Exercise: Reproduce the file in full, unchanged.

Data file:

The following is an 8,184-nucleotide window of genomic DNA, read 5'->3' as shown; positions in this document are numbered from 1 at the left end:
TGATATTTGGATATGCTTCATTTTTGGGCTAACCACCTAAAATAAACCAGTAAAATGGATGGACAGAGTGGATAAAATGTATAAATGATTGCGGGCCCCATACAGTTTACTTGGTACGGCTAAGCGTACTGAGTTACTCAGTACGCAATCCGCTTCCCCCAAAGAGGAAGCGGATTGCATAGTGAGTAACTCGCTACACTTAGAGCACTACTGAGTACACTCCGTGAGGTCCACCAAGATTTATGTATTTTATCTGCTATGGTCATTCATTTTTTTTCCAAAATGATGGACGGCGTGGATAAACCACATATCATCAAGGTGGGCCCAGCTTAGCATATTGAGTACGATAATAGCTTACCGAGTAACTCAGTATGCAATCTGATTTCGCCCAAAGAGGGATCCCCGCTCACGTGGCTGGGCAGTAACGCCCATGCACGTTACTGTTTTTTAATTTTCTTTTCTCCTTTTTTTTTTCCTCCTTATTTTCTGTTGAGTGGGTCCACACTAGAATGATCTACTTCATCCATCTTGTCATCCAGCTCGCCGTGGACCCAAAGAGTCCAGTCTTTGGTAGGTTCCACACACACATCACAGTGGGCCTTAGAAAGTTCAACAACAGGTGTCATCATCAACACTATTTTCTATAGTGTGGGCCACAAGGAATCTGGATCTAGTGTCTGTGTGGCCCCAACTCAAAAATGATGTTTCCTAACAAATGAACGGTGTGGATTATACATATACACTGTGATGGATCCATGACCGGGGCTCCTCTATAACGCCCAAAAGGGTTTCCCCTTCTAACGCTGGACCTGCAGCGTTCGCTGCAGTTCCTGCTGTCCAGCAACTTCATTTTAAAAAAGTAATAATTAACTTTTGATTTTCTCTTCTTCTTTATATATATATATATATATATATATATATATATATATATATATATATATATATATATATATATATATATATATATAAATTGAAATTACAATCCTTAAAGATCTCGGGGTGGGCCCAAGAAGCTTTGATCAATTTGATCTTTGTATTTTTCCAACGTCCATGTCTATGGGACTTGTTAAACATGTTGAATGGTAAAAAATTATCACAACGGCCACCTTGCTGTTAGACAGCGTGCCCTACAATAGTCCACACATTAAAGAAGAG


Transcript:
The following is an 8,184-nucleotide window of genomic DNA, read 5'->3' as shown; positions in this document are numbered from 1 at the left end:
TGATATTTGGATATGCTTCATTTTTGGGCTAACCACCTAAAATAAACCAGTAAAATGGATGGACAGAGTGGATAAAATGTATAAATGATTGCGGGCCCCATACAGTTTACTTGGTACGGCTAAGCGTACTGAGTTACTCAGTACGCAATCCGCTTCCCCCAAAGAGGAAGCGGATTGCATAGTGAGTAACTCGCTACACTTAGAGCACTACTGAGTACACTCCGTGAGGTCCACCAAGATTTATGTATTTTATCTGCTATGGTCATTCATTTTTTTTCCAAAATGATGGACGGCGTGGATAAACCACATATCATCAAGGTGGGCCCAGCTTAGCATATTGAGTACGATAATAGCTTACCGAGTAACTCAGTATGCAATCTGATTTCGCCCAAAGAGGGATCCCCGCTCACGTGGCTGGGCAGTAACGCCCATGCACGTTACTGTTTTTTAATTTTCTTTTCTCCTTTTTTTTTTCCTCCTTATTTTCTGTTGAGTGGGTCCACACTAGAATGATCTACTTCATCCATCTTGTCATCCAGCTCGCCGTGGACCCAAAGAGTCCAGTCTTTGGTAGGTTCCACACACACATCACAGTGGGCCTTAGAAAGTTCAACAACAGGTGTCATCATCAACACTATTTTCTATAGTGTGGGCCACAAGGAATCTGGATCTAGTGTCTGTGTGGCCCCAACTCAAAAATGATGTTTCCTAACAAATGAACGGTGTGGATTATACATATACACTGTGATGGATCCATGACCGGGGCTCCTCTATAACGCCCAAAAGGGTTTCCCCTTCTAACGCTGGACCTGCAGCGTTCGCTGCAGTTCCTGCTGTCCAGCAACTTCATTTTAAAAAAGTAATAATTAACTTTTGATTTTCTCTTCTTCTTTATATATATATATATATATATATATATATATATATATATATATATATATATATATATATATATATATATATATATAAATTGAAATTACAATCCTTAAAGATCTCGGGGTGGGCCCAAGAAGCTTTGATCAATTTGATCTTTGTATTTTTCCAACGTCCATGTCTATGGGACTTGTTAAACATGTTGAATGGTAAAAAATTATCACAACGGCCACCTTGCTGTTAGACAGCGTGCCCTACAATAGTCCACACATTAAAGAAGAG